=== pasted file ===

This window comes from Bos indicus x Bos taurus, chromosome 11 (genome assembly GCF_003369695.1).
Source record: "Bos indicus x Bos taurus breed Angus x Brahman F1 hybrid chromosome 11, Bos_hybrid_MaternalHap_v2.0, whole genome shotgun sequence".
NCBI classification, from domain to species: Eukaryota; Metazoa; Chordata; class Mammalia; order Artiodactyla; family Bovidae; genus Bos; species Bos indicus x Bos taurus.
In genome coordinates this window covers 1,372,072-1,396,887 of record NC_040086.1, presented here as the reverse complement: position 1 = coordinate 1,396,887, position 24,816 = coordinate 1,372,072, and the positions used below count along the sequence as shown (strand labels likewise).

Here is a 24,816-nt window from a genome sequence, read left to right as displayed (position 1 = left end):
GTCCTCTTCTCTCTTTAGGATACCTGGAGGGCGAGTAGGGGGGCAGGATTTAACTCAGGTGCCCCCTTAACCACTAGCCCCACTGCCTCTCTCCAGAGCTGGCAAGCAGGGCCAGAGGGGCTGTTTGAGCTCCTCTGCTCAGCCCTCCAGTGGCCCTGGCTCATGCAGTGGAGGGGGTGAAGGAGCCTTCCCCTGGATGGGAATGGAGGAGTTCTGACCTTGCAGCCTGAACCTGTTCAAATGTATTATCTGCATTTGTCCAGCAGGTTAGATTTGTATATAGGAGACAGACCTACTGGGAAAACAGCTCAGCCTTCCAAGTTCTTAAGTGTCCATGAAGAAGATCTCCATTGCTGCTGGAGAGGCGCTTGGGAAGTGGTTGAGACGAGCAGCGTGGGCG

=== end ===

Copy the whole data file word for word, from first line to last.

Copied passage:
This window comes from Bos indicus x Bos taurus, chromosome 11 (genome assembly GCF_003369695.1).
Source record: "Bos indicus x Bos taurus breed Angus x Brahman F1 hybrid chromosome 11, Bos_hybrid_MaternalHap_v2.0, whole genome shotgun sequence".
NCBI classification, from domain to species: Eukaryota; Metazoa; Chordata; class Mammalia; order Artiodactyla; family Bovidae; genus Bos; species Bos indicus x Bos taurus.
In genome coordinates this window covers 1,372,072-1,396,887 of record NC_040086.1, presented here as the reverse complement: position 1 = coordinate 1,396,887, position 24,816 = coordinate 1,372,072, and the positions used below count along the sequence as shown (strand labels likewise).

Here is a 24,816-nt window from a genome sequence, read left to right as displayed (position 1 = left end):
GTCCTCTTCTCTCTTTAGGATACCTGGAGGGCGAGTAGGGGGGCAGGATTTAACTCAGGTGCCCCCTTAACCACTAGCCCCACTGCCTCTCTCCAGAGCTGGCAAGCAGGGCCAGAGGGGCTGTTTGAGCTCCTCTGCTCAGCCCTCCAGTGGCCCTGGCTCATGCAGTGGAGGGGGTGAAGGAGCCTTCCCCTGGATGGGAATGGAGGAGTTCTGACCTTGCAGCCTGAACCTGTTCAAATGTATTATCTGCATTTGTCCAGCAGGTTAGATTTGTATATAGGAGACAGACCTACTGGGAAAACAGCTCAGCCTTCCAAGTTCTTAAGTGTCCATGAAGAAGATCTCCATTGCTGCTGGAGAGGCGCTTGGGAAGTGGTTGAGACGAGCAGCGTGGGCG